Actress Diane Guerrero joins lawmakers' call for national Latino museum
Jun 15, 2017
Latino members of Congress from both parties said Thursday that a national museum devoted to their people's contributions to American history is long overdue, and Passaic-born actress and immigration activist Diane Guerrero was there to urge them on.
"This is the kind of stuff me and my friends talk about. We sit around and drink coffee and we’re really angry: We’re like, ‘Where’s the Latino Museum?'" Guerrero, a star of Orange is the New Black and Jane the Virgin, said at a news conference at the Capitol. "Where can we go with our families, where can we go with our friends to learn about our history?"
Born in Passaic, Guerrero was raised in Boston and was 14 when her parents were taken by immigration authorities and deported to Colombia. She has become outspoken on behalf of immigrants, including "dreamers" such as herself.
"I dreamed of being an artist," Guerrero said. "I loved to sing and dance and play-act and I always believed that my dream to become an actor would come true because my immigrant parents had taught me to believe in the American dream."
In a brief interview, she said being born in the United States was "the greatest gift that I've ever received."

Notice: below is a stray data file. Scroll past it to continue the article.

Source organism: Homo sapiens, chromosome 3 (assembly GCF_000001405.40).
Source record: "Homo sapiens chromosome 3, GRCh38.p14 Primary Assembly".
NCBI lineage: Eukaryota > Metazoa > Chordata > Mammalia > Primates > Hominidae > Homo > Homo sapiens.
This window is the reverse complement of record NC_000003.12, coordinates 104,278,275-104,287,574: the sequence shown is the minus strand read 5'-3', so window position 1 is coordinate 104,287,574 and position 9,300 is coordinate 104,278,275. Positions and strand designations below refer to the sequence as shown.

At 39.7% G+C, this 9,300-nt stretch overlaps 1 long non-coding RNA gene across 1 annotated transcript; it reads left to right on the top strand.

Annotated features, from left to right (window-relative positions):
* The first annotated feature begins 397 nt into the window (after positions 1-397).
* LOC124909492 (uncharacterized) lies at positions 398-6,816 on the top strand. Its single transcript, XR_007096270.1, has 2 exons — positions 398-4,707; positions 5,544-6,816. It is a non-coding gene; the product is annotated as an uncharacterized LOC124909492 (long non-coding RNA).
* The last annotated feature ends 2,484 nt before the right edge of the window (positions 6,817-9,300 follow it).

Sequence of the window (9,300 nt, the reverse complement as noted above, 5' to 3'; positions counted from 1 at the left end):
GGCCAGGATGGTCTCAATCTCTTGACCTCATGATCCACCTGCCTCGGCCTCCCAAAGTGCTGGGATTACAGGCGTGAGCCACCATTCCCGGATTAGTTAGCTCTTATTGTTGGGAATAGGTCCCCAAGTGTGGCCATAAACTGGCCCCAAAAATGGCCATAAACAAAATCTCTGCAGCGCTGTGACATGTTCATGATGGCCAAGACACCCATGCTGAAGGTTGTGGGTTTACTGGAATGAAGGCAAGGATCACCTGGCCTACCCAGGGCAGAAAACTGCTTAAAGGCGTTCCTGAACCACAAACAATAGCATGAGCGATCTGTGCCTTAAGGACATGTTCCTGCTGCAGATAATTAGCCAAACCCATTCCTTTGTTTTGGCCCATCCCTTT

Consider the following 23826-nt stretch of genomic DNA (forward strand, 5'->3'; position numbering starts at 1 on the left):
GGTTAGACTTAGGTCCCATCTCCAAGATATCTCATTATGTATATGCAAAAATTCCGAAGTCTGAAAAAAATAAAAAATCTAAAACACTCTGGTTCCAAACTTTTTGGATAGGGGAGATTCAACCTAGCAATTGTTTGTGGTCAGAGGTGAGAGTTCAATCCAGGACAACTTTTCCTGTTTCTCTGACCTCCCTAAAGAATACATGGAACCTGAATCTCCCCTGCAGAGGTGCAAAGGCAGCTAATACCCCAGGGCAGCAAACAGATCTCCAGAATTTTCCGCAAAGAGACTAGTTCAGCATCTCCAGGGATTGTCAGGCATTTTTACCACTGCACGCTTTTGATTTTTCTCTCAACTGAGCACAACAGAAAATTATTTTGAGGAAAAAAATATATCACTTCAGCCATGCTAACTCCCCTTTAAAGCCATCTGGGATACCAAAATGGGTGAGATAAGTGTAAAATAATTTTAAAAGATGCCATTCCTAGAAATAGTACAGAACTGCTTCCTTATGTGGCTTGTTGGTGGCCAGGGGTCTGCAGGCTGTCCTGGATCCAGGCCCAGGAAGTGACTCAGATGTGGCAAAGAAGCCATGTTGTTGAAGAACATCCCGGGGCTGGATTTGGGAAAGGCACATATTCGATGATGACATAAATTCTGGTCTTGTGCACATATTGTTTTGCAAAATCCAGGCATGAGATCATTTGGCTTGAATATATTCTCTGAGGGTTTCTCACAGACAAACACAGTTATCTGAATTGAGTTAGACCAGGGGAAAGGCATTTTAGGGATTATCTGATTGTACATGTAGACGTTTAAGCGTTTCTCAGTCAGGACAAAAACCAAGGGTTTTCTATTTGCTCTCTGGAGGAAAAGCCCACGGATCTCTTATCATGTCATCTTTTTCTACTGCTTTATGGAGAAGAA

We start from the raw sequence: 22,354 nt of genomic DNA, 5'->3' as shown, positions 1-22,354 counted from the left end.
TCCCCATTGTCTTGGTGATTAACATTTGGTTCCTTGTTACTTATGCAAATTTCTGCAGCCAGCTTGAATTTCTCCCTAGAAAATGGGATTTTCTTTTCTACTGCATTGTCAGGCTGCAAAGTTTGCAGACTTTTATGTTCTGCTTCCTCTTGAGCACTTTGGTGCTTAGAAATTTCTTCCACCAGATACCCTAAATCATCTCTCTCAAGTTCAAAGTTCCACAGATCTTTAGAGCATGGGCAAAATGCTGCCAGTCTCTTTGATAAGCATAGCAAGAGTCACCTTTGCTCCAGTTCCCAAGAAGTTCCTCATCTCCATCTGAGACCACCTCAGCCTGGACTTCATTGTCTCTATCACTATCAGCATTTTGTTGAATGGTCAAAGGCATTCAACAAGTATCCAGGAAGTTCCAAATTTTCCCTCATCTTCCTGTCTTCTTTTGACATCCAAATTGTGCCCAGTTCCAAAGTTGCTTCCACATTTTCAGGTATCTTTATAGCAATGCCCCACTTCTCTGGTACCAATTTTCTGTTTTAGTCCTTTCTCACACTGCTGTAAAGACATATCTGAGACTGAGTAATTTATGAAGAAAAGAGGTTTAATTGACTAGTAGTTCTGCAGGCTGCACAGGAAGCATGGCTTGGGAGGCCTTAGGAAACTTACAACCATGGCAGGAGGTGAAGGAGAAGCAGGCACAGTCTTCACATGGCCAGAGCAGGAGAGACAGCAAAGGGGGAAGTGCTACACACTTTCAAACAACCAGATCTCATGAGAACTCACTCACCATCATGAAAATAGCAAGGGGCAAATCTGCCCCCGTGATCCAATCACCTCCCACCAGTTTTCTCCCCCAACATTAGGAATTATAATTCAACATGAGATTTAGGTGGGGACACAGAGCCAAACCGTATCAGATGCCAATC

Lawmakers arrayed behind her included Sen. Bob Menendez, a Democrat from Paramus, and Rep. Ileana Ros-Lehtinen, R-Fla., who have been pushing Congress to create a National Museum of the American Latino through the Smithsonian Institution.
"Since the dawn of our democracy Hispanic Americans have been an indisputable part of American history and new chapters of that history are written every day," said Menendez, whose parents fled Cuba just before he was born in New York City.
Menendez said he wants the museum to be built "right where it belongs, on the National Mall, beside the Native American Museum, the African American Museum."
Menendez said a bill being reintroduced on Thursday has bipartisan support — his cosponsors include Senate Majority Whip John Cornyn, R-Texas — and would build on legislation passed in 2008 and create a 19-member board of trustees to work with the Smithsonian board of regents on planning, design and construction.
The board would also be able to receive federal appropriations along with the private donations that museum backers have been raising, Menendez said.
Lawmakers were asked to gauge the odds of the museum getting federal backing under President Donald Trump, who has called for building a wall along the Mexico border and taken a harder stance on deportations, when it didn't happen under President Barack Obama.
Ros-Lehtinen, who has announced her retirement from Congress after this term, said she would not accept the premise that the current environment is hostile to Latinos.
"But this would be a great opportunity to make amends for previous errors," she said.